Assessment of outcome
Incident CHD and respiratory disease. From 1977-1982, we have information on and verification of incident myocardial infarctions (MI). For the period 1983-1999 we have self-reported incidence of acute myocardial infarction with additional information on name and address of the hospital in which these were diagnosed. Validity of this information was planned through obtainment of medical records from the individual hospitals. However, this has proved impossible as hospitals do not keep medical records usually for more than 5 years in-house. After that they are put in remote storage and if records are older than 10 years, they are often destroyed. Thus, we have not been able to obtain more than 56% of the records or a total of 318 of 568.

Incident emphysema and asthma are being assessed for 22 –year follow-up by a doctoral student who finds increased risk of emphysema with increasing levels of PM10. Findings are presented at the SER in Chicago, June 2008.

All death certificates have been coded by a certified nosologist and all mortality outcomes have thus been updated. A total of 2,462 deaths have occurred in the cohort since 1977. Of these, 2,393 are natural cause deaths (ICD-9 < 800) and 644 are due to ischemic heart disease (ICD-9: 410-414). We hope to have 7 more years of follow-up through our no-cost extension.

Analyses and Results:

Coronary Heart Disease mortality
A paper has been published (Environ Health Perspect 2005;113:1723-9) assessing the effect of fine particles on the risk of CHD in males and females and finding a stronger effect in females than in males. This surprising finding of a strong effect in females has since been replicated by others using data from the larger cohort of the WHI study (Miller et al. N Engl J Med, 2007;356(5):447-58).

We are currently, with the help of a graduate student, assessing whether our observed gender difference could be due to a greater degree of misclassification of exposure among males.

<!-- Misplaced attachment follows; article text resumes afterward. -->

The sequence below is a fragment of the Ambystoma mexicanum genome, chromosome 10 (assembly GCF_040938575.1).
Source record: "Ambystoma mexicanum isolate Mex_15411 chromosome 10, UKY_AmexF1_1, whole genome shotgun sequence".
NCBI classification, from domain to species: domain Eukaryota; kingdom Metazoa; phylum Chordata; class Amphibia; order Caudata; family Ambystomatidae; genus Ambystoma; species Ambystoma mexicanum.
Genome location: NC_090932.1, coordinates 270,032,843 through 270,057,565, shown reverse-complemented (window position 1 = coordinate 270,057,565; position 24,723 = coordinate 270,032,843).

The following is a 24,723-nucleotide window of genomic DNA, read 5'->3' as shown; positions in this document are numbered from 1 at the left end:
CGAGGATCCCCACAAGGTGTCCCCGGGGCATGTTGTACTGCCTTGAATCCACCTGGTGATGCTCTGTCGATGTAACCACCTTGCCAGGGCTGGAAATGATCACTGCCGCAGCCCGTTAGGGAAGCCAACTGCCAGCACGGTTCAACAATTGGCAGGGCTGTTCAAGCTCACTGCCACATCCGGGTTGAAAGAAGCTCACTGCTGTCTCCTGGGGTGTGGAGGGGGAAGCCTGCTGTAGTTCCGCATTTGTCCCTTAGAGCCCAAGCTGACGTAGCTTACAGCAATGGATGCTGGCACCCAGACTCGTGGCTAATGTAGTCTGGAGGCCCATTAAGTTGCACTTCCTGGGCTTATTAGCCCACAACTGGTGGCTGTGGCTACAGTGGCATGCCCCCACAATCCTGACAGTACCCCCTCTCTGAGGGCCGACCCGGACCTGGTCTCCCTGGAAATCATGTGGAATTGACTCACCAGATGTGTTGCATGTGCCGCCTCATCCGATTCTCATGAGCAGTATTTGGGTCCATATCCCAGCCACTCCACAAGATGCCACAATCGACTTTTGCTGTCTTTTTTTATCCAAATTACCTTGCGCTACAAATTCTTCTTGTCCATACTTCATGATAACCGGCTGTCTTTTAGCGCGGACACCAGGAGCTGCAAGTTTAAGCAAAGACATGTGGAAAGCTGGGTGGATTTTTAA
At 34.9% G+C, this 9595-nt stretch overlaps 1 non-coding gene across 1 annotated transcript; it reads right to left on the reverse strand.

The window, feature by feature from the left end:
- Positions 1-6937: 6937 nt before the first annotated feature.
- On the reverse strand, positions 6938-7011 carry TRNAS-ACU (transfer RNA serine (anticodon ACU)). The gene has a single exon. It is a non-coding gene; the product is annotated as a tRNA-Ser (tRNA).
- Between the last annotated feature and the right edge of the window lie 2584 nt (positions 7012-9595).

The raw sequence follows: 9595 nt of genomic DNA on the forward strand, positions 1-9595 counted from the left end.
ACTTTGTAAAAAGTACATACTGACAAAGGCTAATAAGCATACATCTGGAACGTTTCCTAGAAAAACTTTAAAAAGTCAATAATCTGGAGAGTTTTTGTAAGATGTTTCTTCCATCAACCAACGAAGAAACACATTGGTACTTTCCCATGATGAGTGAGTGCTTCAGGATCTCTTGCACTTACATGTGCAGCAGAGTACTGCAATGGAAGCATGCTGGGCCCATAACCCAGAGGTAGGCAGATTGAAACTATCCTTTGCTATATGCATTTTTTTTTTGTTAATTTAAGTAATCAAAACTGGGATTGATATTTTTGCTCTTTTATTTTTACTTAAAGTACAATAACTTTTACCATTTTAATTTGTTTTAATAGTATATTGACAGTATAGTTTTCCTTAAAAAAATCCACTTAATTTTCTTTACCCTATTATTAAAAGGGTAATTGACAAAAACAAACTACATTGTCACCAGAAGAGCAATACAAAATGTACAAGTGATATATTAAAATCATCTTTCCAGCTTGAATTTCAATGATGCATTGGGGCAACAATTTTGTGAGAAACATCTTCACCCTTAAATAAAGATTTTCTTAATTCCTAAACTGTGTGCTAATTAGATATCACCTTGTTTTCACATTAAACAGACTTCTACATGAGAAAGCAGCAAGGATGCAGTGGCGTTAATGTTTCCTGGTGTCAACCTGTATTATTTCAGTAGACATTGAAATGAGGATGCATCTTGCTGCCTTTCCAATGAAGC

Outcomes in sensitive subgroups –

The following sensitive subgroups have been identified:

  • Older age (>64 yrs and > 74 yrs)
  • Prevalent CHD of stroke
  • Prevalent diabetes
  • Past smokers
  • Prevalent chronic obstructive pulmonary disease (COPD)

Preliminary analyses of sensitive subgroups using previously estimated ambient air pollution do not indicate any increased risk associated with PM10 in sensitive subgroups, except for persons with diabetes where the risk of ANC, cardiopulmonary and CHD mortality seems to be elevated among males. We have limited numbers to assess the health effects of fine PM except for possibly all natural cause mortality. We are therefore requesting a one year extension to extend follow-up.

Outcomes in the full AHSMOG study

With regards to total cancer mortality, we find, as in an earlier report, an elevated risk of total cancer among females that persists in the 22 year follow-up. These data were presented at ISEA, 2007. For individual cancers, we find, in two-pollutant models with ozone, elevated risk of both lung cancer and non-Hodgkin Lymphoma associated with particulate matter (PM10). But, again, the number of outcomes is limited and we are requesting a one-year extension to obtain 7 more years of follow-up to increase our numbers.

Total mortality outcomes
Our findings are in broad agreement with other studies. In two-pollutant models with ozone, we find 5% increased, although not statistically significant, risk of ANC associated with a 10 μg/m3 mean incremental increase in PM10 for both genders. For cardiopulmonary and CHD mortality as well as non-malignant respiratory mortality, we find that the effect is somewhat stronger in females than in males. A poster was presented at ISEE, 2007 on the non-malignant respiratory mortality.


To date, one paper has been published, and 9 presentations have been given (including the one at SER in June, 2009) at scientific meetings. Several papers are available in draft form or being worked on (see below). Several graduate students are working on different aspects and three doctoral students (Lie Hong Chen, David Shavlik and Shiva Metghalchi) are completing their dissertation addressing some of the aims of this study.

As mentioned earlier, the aim of assessing the relationship between ambient air pollution and incident CHD cannot be fulfilled. We are therefore moving forward with plans to assess this in a newly established NCI funded cohort of Adventists, the Adventist Health Study 2 cohort. We will use a nested case-control study design with 4 controls per case and obtain medical records for all cases after obtaining their approval using a HIPAA appropriate consent form. This proposed study has not yet been funded, but we are actively pursuing funding opportunities.